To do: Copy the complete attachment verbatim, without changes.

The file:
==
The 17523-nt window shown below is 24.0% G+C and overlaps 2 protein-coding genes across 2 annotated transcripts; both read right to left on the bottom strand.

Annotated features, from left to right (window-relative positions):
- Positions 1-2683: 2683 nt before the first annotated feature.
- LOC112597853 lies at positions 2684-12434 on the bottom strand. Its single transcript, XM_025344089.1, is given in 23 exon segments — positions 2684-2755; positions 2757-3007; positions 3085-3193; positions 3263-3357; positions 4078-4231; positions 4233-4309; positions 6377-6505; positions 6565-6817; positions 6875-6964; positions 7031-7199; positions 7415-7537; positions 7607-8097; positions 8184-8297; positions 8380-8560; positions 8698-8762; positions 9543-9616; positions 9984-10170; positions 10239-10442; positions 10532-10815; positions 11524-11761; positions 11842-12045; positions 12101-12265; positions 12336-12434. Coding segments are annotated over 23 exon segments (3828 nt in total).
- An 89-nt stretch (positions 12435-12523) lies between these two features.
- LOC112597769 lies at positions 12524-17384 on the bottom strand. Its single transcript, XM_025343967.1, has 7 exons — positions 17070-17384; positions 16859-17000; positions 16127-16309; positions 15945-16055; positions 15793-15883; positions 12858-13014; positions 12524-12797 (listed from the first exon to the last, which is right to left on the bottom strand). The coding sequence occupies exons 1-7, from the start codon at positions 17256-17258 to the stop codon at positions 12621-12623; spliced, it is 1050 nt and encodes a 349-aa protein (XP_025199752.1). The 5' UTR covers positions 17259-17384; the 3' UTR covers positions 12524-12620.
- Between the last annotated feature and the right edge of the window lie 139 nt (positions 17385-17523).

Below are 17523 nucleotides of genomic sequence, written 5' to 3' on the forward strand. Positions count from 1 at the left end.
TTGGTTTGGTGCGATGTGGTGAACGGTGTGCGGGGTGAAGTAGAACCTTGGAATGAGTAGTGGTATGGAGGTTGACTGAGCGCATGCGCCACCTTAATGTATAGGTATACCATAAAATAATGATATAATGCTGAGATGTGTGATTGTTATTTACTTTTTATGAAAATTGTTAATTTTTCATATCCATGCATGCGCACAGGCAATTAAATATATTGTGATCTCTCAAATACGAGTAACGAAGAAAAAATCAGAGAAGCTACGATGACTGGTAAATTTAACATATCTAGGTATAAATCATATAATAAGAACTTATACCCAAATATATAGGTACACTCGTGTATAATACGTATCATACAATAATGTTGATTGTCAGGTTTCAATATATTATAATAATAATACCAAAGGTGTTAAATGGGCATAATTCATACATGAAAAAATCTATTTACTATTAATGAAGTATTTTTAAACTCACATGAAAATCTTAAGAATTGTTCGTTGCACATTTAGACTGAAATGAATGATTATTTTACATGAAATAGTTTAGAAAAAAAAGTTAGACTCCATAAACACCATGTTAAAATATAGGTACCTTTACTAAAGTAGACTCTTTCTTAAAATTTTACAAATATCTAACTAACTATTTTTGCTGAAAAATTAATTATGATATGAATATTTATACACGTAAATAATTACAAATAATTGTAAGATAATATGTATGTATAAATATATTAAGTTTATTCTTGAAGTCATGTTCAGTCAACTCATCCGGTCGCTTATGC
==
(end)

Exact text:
The 17523-nt window shown below is 24.0% G+C and overlaps 2 protein-coding genes across 2 annotated transcripts; both read right to left on the bottom strand.

Annotated features, from left to right (window-relative positions):
- Positions 1-2683: 2683 nt before the first annotated feature.
- LOC112597853 lies at positions 2684-12434 on the bottom strand. Its single transcript, XM_025344089.1, is given in 23 exon segments — positions 2684-2755; positions 2757-3007; positions 3085-3193; positions 3263-3357; positions 4078-4231; positions 4233-4309; positions 6377-6505; positions 6565-6817; positions 6875-6964; positions 7031-7199; positions 7415-7537; positions 7607-8097; positions 8184-8297; positions 8380-8560; positions 8698-8762; positions 9543-9616; positions 9984-10170; positions 10239-10442; positions 10532-10815; positions 11524-11761; positions 11842-12045; positions 12101-12265; positions 12336-12434. Coding segments are annotated over 23 exon segments (3828 nt in total).
- An 89-nt stretch (positions 12435-12523) lies between these two features.
- LOC112597769 lies at positions 12524-17384 on the bottom strand. Its single transcript, XM_025343967.1, has 7 exons — positions 17070-17384; positions 16859-17000; positions 16127-16309; positions 15945-16055; positions 15793-15883; positions 12858-13014; positions 12524-12797 (listed from the first exon to the last, which is right to left on the bottom strand). The coding sequence occupies exons 1-7, from the start codon at positions 17256-17258 to the stop codon at positions 12621-12623; spliced, it is 1050 nt and encodes a 349-aa protein (XP_025199752.1). The 5' UTR covers positions 17259-17384; the 3' UTR covers positions 12524-12620.
- Between the last annotated feature and the right edge of the window lie 139 nt (positions 17385-17523).

Below are 17523 nucleotides of genomic sequence, written 5' to 3' on the forward strand. Positions count from 1 at the left end.
TTGGTTTGGTGCGATGTGGTGAACGGTGTGCGGGGTGAAGTAGAACCTTGGAATGAGTAGTGGTATGGAGGTTGACTGAGCGCATGCGCCACCTTAATGTATAGGTATACCATAAAATAATGATATAATGCTGAGATGTGTGATTGTTATTTACTTTTTATGAAAATTGTTAATTTTTCATATCCATGCATGCGCACAGGCAATTAAATATATTGTGATCTCTCAAATACGAGTAACGAAGAAAAAATCAGAGAAGCTACGATGACTGGTAAATTTAACATATCTAGGTATAAATCATATAATAAGAACTTATACCCAAATATATAGGTACACTCGTGTATAATACGTATCATACAATAATGTTGATTGTCAGGTTTCAATATATTATAATAATAATACCAAAGGTGTTAAATGGGCATAATTCATACATGAAAAAATCTATTTACTATTAATGAAGTATTTTTAAACTCACATGAAAATCTTAAGAATTGTTCGTTGCACATTTAGACTGAAATGAATGATTATTTTACATGAAATAGTTTAGAAAAAAAAGTTAGACTCCATAAACACCATGTTAAAATATAGGTACCTTTACTAAAGTAGACTCTTTCTTAAAATTTTACAAATATCTAACTAACTATTTTTGCTGAAAAATTAATTATGATATGAATATTTATACACGTAAATAATTACAAATAATTGTAAGATAATATGTATGTATAAATATATTAAGTTTATTCTTGAAGTCATGTTCAGTCAACTCATCCGGTCGCTTATGC